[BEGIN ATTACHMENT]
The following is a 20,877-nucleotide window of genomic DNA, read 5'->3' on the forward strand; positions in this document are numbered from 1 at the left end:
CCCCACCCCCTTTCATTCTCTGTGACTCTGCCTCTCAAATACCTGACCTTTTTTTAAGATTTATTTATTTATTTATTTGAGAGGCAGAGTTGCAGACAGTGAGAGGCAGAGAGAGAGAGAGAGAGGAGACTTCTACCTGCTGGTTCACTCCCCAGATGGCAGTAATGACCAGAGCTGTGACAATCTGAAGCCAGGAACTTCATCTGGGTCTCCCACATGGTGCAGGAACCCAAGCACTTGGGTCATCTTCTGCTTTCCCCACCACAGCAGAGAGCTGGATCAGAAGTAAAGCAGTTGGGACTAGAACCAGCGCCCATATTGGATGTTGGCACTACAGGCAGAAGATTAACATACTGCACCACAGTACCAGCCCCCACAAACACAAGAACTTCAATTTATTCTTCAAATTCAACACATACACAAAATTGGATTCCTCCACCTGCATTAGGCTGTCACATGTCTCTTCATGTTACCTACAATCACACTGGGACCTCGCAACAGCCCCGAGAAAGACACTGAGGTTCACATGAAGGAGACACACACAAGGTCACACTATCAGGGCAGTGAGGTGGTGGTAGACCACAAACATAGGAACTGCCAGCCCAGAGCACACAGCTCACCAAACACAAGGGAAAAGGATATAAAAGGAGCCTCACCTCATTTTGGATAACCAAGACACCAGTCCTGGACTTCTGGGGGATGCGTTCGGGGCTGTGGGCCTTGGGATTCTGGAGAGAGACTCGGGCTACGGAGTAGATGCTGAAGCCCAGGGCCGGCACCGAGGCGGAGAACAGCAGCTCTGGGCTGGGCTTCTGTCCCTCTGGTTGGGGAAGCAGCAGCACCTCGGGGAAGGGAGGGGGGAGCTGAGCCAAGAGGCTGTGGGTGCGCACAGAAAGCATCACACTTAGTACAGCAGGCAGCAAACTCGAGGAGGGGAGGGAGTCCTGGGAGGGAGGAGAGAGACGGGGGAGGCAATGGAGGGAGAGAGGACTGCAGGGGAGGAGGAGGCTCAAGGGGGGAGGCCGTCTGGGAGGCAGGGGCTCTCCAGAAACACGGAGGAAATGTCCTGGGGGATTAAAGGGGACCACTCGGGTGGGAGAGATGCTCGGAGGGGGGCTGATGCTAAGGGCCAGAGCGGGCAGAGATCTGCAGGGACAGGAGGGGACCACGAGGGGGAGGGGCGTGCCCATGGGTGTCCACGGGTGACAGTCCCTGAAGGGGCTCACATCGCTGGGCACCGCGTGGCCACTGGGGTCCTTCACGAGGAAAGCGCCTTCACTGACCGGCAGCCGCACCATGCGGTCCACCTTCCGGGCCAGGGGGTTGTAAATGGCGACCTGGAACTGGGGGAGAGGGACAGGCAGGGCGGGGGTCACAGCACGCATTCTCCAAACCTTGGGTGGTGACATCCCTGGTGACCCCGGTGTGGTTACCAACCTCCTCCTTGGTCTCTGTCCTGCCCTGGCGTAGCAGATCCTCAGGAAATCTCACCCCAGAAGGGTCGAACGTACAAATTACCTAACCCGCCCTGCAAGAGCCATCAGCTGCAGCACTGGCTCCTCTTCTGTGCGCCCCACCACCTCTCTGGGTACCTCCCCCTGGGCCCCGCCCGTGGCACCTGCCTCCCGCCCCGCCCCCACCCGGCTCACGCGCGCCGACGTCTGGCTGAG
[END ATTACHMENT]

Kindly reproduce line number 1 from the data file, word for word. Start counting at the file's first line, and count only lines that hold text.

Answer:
The following is a 20,877-nucleotide window of genomic DNA, read 5'->3' on the forward strand; positions in this document are numbered from 1 at the left end: